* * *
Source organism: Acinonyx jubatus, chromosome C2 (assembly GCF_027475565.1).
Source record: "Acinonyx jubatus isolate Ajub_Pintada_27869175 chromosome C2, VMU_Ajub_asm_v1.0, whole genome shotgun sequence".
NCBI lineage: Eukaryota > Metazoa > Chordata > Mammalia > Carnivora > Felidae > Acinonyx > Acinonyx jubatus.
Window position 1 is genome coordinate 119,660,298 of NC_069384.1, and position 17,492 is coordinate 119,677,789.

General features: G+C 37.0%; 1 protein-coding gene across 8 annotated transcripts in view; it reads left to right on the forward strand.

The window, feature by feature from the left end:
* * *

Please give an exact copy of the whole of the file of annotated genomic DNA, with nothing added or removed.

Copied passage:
Source organism: Acinonyx jubatus, chromosome C2 (assembly GCF_027475565.1).
Source record: "Acinonyx jubatus isolate Ajub_Pintada_27869175 chromosome C2, VMU_Ajub_asm_v1.0, whole genome shotgun sequence".
NCBI lineage: Eukaryota > Metazoa > Chordata > Mammalia > Carnivora > Felidae > Acinonyx > Acinonyx jubatus.
Window position 1 is genome coordinate 119,660,298 of NC_069384.1, and position 17,492 is coordinate 119,677,789.

General features: G+C 37.0%; 1 protein-coding gene across 8 annotated transcripts in view; it reads left to right on the forward strand.

The window, feature by feature from the left end: